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by Jiří {x2} Činčura

Entity Framework Core’s ultimate escape hatch

14 Aug 2019 4 mins Entity Framework, Entity Framework Core

In 2007 then Principal Software Architect on Data Programmability team Mike Pizzo wrote in a “random” forum reply about Entity Framework’s DefiningQuery being the “ultimate escape hatch”. This was later mentioned in Julia Lerman’s famous book Programming Entity Framework. Just to make sure you understand this archeology (and yes, I spent quite some time digging the reply back – kudos to MSDN forum people keeping it still running), Entity Framework (the first version) was released in 2008.

Actually, we can add mapping in the MSL through EntitySQL Views, but they key differentiator that makes the DefiningQuery feature so powerful is that it’s done in terms of a native store query. So whatever query you can execute in the store, you can represent as a (read-only) table in the SSDL, and the rest of the entity framework treats it just like any other table/view. For example, with DefiningQuery, you can map multiple entities to the same table outside of a type hierarchy, or a single entity to multiple rows within a single table (I did a demo at TechEd where I mapped an “Activity” Entity to a Sharepoint schema in which the properties of the Activity were actually mapped to different rows within a single “universal” table according to a row ordinal). The list goes on… In fact, every time I think I’ve found a mapping scenario that we don’t support in Entity Framework 1.0, I find a way to do it using DefiningQuery…

So yes, you should use MSL to do mapping between the store schema and the conceptual schema where possible in order to leverage the full power of client views for querying and updating, but DefiningQuery provides an ultimate escape hatch for cases where the mapping is too complex to define in MSL, even through an EntitySQL view.

The DefiningQuery is long forgotten and probably only few people on the planet know about it (not that it was that known at that time). But one feature in “new” Entity Framework Core, brings that feel back to me. It’s [Query Types] (or Keyless Entity Types in upcoming Entity Framework Core 3.0). It’s not the same feature, but the versatility of Query Types is something that’s often overlooked.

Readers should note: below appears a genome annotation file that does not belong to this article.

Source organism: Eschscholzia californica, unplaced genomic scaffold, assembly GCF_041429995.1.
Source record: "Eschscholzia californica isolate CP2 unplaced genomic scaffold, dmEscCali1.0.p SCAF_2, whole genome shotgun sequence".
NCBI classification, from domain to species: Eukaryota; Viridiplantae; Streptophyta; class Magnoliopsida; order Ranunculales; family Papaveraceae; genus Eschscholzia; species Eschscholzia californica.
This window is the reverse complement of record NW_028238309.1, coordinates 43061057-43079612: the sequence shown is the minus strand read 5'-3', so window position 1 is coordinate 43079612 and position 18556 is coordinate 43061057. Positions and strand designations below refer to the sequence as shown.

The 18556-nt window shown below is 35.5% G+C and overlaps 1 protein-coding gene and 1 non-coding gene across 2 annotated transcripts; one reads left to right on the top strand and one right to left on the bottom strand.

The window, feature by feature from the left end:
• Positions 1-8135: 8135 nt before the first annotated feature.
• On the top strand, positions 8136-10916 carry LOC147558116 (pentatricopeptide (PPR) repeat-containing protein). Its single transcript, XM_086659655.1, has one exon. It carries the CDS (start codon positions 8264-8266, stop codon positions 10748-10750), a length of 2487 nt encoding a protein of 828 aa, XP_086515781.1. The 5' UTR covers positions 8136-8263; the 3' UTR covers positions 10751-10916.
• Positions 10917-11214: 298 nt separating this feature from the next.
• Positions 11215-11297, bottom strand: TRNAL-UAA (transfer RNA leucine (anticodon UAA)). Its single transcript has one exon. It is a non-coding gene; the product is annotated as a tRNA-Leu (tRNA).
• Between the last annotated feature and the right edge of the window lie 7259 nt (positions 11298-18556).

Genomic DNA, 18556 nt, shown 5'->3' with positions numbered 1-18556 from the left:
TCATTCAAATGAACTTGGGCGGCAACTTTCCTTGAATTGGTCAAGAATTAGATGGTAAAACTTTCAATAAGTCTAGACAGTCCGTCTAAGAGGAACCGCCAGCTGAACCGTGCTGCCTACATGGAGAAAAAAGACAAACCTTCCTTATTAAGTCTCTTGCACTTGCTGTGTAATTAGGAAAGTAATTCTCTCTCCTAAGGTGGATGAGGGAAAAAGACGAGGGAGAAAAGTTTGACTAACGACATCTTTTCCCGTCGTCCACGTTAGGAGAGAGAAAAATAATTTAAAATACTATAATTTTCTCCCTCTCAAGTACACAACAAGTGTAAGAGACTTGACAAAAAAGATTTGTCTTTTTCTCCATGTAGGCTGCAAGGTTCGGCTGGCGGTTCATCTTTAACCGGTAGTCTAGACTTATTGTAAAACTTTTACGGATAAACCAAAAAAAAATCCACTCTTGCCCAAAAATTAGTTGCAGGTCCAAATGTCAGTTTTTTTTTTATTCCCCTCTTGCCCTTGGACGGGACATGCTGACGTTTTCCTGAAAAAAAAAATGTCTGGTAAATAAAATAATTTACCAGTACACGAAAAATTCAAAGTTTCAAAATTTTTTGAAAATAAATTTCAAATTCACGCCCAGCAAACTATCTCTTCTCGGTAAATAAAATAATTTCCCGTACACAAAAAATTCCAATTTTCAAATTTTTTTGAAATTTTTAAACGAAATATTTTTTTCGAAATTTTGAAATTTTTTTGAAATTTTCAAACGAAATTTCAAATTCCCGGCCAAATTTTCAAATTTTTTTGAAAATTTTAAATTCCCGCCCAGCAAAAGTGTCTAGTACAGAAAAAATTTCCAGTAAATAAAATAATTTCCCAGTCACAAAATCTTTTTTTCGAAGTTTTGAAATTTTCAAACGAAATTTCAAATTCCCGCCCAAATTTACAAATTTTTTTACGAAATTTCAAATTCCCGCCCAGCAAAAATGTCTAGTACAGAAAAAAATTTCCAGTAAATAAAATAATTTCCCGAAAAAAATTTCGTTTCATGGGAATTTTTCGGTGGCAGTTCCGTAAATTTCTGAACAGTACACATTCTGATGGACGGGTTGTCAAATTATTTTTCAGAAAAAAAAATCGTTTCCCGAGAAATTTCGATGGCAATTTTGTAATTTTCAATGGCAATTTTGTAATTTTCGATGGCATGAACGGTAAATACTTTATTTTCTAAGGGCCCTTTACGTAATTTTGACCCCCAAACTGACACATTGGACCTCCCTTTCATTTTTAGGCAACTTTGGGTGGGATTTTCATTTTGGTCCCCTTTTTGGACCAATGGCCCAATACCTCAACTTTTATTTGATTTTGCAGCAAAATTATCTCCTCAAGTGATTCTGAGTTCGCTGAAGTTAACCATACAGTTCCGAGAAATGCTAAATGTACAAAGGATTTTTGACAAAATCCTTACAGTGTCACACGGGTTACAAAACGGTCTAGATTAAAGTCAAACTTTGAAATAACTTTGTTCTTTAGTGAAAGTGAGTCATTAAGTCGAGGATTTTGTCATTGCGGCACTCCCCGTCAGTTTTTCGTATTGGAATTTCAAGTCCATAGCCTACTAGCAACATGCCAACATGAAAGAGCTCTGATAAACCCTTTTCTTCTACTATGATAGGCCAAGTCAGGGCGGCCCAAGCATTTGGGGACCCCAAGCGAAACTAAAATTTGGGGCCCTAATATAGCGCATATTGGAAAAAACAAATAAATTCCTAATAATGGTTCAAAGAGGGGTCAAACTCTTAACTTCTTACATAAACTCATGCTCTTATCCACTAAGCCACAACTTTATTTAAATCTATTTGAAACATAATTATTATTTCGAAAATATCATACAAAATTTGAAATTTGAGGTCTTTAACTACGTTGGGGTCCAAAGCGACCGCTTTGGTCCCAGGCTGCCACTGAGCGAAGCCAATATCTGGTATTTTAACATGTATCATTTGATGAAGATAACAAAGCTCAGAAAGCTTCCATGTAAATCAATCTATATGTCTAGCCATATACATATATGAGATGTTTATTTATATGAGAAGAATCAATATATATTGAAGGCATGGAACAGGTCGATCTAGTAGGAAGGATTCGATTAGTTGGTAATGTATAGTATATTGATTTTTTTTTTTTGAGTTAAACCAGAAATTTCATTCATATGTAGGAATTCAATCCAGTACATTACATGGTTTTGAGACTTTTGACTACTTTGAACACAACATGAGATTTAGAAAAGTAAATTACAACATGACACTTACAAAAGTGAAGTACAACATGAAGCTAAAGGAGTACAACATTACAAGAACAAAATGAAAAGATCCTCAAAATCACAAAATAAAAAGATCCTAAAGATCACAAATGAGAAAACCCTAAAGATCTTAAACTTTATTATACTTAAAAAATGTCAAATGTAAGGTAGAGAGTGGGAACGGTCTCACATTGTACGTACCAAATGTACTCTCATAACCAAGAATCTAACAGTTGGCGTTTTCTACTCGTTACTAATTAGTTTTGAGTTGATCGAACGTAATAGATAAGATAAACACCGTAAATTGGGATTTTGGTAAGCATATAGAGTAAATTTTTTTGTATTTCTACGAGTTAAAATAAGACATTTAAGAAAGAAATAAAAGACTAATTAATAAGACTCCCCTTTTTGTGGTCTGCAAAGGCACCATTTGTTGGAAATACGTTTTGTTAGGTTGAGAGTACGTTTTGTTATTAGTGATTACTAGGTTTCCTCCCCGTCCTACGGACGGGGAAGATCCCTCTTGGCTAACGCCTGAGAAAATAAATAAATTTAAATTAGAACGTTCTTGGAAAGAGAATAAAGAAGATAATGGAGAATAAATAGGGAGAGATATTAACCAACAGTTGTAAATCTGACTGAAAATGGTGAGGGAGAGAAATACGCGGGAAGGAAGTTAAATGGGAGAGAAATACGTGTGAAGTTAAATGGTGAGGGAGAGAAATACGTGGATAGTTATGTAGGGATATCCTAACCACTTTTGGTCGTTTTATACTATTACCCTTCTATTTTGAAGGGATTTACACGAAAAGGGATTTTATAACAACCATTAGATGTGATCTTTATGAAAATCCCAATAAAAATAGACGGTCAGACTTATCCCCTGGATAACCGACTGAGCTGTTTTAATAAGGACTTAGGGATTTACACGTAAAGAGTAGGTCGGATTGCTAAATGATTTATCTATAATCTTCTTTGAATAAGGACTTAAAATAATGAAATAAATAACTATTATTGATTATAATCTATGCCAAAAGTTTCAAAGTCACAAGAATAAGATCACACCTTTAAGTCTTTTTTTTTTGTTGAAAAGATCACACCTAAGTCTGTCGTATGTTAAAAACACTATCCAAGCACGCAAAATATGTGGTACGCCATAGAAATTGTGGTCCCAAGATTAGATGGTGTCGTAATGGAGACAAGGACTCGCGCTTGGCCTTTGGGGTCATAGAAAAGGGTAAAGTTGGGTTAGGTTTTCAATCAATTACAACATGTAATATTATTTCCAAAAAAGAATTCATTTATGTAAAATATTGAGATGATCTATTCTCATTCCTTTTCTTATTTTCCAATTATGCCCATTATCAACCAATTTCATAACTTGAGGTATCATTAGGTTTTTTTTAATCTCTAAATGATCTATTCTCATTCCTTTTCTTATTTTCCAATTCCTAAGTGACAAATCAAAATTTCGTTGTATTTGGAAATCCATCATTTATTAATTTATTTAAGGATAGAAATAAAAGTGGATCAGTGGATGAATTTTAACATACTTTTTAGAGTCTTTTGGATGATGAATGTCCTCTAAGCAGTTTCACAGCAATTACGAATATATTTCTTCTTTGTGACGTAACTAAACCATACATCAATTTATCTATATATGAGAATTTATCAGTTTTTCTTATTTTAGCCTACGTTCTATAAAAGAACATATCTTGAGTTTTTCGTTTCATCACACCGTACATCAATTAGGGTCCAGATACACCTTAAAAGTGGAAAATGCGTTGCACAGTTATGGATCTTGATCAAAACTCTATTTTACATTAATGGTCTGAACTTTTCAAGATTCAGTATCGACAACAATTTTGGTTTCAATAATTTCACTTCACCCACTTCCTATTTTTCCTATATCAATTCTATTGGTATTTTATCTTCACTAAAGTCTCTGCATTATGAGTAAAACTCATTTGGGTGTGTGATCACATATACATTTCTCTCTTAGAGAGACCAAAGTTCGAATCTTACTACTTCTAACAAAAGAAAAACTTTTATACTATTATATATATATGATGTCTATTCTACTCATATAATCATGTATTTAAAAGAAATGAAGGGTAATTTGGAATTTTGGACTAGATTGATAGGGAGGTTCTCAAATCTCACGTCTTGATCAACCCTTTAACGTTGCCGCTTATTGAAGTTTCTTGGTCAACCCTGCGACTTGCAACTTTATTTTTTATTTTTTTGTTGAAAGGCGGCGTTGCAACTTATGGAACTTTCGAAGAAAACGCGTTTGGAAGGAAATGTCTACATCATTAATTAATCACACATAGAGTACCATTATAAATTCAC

Let me tell you why. Although there’s bunch of usages, and you can see those in documentation, one in particular I like to show. Whenever I’m teaching one of my Entity Framework (Core) courses or speaking on a conference, I’m trying to tell people that the ORM is not the single path they have to choose. For two reasons.

Nothing beats handcrafted SQL query in terms of performance or feature availability from the database engine itself. And understanding, at least on a basic level, SQL and execution plans helps preventing performance issues with using ORM. And once you are in a need for performance and/or some database engine feature (which usually goes hand in hand with performance) you can do it with Query Types.

Just take raw handcrafted SQL and “map” it to the result.

using (var db = new MyContext())
	db.Query<FooBar>().FromSql("select a, b, c from FooBar where x = SomeSQLMagic(y) and SomeMoreSQLMagic");

That’s it. Now you have all the power of SQL, and remember “Modern SQL Databases Come up with Algorithms that You Would Have Never Dreamed Of”, so why to limit ourselves. Also, you get back objects, which in object-oriented program is quite handy and very likely why you’re using ORM.

And that’s why I consider it the ultimate escape hatch of Entity Framework Core.

Profile Picture Jiří Činčura is .NET, C# and Firebird expert. He focuses on data and business layers, language constructs, parallelism, databases and performance. For almost two decades he contributes to open-source, i.e. FirebirdClient. He works as a senior software engineer for Microsoft. Frequent speaker and blogger at